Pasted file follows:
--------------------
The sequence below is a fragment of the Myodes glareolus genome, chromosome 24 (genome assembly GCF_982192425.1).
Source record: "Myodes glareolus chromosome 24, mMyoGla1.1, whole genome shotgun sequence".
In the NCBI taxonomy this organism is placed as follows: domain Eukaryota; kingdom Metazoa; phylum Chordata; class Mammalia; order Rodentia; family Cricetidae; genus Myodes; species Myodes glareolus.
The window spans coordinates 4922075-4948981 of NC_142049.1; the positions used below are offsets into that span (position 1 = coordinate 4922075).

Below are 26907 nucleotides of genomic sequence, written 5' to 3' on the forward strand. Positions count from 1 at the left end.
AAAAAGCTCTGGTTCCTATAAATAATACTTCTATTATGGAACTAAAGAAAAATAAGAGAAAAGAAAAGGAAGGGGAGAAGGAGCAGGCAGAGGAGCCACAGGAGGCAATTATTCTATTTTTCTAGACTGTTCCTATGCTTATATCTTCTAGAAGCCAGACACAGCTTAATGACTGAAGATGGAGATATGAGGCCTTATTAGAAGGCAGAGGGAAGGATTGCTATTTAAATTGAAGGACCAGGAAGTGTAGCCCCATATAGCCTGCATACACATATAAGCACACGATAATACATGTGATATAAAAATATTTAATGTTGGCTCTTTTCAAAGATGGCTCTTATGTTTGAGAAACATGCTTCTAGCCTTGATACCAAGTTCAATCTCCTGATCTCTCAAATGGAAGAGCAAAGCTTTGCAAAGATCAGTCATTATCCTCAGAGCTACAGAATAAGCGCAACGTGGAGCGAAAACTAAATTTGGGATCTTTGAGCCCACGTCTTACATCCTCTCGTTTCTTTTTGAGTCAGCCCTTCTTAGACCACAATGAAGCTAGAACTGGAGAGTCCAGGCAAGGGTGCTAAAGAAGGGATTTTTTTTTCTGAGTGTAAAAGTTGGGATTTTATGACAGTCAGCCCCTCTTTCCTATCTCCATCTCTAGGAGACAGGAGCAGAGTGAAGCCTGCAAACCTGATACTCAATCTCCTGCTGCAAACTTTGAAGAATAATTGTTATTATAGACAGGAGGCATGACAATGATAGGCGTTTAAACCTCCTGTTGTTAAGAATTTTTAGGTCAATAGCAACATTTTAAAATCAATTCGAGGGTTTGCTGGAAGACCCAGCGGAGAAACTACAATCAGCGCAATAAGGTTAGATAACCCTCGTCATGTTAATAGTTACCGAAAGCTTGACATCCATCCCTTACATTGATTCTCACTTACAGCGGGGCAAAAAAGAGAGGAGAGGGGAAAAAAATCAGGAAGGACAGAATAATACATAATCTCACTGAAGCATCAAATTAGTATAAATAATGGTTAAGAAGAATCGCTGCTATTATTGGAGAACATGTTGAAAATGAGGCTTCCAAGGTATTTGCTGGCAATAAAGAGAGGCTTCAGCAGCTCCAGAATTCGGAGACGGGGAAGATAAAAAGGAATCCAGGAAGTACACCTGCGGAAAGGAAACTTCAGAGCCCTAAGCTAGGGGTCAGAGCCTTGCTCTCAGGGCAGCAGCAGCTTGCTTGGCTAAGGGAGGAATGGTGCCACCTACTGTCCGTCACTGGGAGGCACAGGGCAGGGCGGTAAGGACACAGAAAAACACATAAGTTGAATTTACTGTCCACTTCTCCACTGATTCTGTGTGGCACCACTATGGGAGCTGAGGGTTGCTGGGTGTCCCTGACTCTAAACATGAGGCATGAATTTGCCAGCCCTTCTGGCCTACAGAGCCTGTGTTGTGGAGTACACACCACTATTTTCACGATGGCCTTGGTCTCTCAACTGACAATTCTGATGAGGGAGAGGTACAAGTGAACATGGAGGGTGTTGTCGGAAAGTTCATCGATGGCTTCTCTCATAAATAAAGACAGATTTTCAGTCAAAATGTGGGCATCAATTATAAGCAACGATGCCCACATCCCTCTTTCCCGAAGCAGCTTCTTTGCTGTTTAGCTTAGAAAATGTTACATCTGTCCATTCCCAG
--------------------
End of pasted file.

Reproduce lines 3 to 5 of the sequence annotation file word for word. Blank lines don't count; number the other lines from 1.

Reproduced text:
In the NCBI taxonomy this organism is placed as follows: domain Eukaryota; kingdom Metazoa; phylum Chordata; class Mammalia; order Rodentia; family Cricetidae; genus Myodes; species Myodes glareolus.
The window spans coordinates 4922075-4948981 of NC_142049.1; the positions used below are offsets into that span (position 1 = coordinate 4922075).

Below are 26907 nucleotides of genomic sequence, written 5' to 3' on the forward strand. Positions count from 1 at the left end.